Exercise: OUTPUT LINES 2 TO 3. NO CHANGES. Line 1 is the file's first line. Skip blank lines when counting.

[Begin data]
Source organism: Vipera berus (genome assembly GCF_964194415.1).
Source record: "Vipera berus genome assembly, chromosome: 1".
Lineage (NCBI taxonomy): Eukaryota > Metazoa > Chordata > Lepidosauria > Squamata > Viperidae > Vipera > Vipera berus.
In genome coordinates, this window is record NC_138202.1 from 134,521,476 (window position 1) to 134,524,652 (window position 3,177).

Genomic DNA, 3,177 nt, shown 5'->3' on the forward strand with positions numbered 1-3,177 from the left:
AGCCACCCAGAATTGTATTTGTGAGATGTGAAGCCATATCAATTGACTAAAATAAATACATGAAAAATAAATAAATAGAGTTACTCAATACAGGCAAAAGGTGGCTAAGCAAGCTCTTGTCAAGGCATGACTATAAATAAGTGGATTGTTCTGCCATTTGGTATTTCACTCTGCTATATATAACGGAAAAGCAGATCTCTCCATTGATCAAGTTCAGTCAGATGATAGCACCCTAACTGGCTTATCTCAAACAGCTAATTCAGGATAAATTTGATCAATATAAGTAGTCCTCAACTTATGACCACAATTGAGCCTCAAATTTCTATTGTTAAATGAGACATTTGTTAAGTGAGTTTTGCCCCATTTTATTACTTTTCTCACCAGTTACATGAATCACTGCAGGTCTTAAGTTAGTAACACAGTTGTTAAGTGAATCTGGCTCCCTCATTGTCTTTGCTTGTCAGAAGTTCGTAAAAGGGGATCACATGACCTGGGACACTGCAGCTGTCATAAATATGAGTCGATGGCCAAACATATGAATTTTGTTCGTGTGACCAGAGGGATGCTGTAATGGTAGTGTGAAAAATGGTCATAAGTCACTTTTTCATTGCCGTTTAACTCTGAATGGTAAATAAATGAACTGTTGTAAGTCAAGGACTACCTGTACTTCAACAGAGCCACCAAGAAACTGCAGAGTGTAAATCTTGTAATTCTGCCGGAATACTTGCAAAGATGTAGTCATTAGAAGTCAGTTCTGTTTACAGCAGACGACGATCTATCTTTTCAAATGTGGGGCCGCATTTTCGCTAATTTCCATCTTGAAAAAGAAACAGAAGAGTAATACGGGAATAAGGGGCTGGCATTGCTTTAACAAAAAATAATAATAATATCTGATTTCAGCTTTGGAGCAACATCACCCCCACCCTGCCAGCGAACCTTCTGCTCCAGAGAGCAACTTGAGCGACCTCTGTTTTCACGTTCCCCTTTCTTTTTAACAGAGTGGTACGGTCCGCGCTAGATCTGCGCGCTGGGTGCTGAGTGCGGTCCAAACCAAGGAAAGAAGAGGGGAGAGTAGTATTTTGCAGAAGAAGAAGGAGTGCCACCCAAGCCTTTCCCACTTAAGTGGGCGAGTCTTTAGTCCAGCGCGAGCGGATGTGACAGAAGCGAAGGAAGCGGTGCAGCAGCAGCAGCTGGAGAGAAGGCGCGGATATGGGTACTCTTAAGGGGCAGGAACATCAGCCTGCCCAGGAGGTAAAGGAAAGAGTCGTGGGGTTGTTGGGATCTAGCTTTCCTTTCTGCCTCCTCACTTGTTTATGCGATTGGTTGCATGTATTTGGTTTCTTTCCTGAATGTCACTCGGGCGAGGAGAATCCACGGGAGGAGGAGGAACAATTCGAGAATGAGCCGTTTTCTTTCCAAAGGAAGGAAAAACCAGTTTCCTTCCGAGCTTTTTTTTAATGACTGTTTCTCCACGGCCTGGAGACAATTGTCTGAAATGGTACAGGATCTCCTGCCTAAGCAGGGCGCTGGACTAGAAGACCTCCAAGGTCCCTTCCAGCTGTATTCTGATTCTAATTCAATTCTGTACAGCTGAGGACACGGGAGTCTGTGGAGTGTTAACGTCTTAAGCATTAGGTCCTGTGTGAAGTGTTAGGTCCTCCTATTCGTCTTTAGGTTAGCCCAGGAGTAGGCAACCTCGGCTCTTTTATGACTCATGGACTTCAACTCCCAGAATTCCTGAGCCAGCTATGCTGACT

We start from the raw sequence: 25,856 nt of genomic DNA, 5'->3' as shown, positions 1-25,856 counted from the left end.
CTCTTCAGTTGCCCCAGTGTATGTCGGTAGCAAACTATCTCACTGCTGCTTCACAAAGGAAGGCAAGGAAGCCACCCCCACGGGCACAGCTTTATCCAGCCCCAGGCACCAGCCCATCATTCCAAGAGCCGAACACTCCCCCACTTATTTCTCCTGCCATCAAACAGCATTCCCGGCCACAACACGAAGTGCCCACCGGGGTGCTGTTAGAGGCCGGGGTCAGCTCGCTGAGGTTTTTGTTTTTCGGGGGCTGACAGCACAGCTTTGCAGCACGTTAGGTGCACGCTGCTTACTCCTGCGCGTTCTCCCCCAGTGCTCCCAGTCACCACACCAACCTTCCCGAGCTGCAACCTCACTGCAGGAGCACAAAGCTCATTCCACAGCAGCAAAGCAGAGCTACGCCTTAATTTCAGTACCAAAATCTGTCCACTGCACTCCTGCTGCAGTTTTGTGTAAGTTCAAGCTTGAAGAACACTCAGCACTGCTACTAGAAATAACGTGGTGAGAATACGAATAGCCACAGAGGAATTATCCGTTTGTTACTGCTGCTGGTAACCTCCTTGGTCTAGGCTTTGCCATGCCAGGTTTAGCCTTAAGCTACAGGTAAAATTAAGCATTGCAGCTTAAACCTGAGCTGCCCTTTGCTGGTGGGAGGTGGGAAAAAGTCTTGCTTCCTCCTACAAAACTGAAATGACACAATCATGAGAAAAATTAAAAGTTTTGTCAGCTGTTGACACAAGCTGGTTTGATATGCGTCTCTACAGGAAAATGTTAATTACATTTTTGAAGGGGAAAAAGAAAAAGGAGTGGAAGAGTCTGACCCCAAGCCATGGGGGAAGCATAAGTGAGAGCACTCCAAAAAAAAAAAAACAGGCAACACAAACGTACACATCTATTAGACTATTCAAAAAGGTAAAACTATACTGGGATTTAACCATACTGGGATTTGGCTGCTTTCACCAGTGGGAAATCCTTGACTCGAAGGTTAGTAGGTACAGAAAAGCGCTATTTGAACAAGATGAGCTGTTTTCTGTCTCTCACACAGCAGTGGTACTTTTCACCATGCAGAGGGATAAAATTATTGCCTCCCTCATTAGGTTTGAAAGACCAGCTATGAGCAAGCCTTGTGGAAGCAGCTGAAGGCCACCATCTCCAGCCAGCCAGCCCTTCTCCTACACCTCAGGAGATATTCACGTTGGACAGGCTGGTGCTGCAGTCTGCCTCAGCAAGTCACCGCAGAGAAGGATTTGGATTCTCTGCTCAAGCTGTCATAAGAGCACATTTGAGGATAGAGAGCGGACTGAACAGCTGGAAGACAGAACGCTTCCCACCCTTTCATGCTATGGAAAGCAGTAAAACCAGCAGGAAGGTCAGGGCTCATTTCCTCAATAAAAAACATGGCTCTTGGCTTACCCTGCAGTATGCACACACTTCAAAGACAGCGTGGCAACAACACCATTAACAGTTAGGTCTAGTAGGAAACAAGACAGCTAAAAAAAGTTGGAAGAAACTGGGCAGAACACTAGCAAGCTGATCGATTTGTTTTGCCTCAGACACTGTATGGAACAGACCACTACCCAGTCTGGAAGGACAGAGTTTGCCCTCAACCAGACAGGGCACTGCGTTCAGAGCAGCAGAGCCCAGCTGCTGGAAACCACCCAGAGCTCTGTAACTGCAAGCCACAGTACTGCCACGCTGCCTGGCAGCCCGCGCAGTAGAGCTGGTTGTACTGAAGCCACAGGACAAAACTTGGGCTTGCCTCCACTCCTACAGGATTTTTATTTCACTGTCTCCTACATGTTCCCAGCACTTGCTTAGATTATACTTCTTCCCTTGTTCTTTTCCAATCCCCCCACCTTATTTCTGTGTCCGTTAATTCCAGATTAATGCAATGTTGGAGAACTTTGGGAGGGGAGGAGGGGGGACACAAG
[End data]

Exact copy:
Source record: "Vipera berus genome assembly, chromosome: 1".
Lineage (NCBI taxonomy): Eukaryota > Metazoa > Chordata > Lepidosauria > Squamata > Viperidae > Vipera > Vipera berus.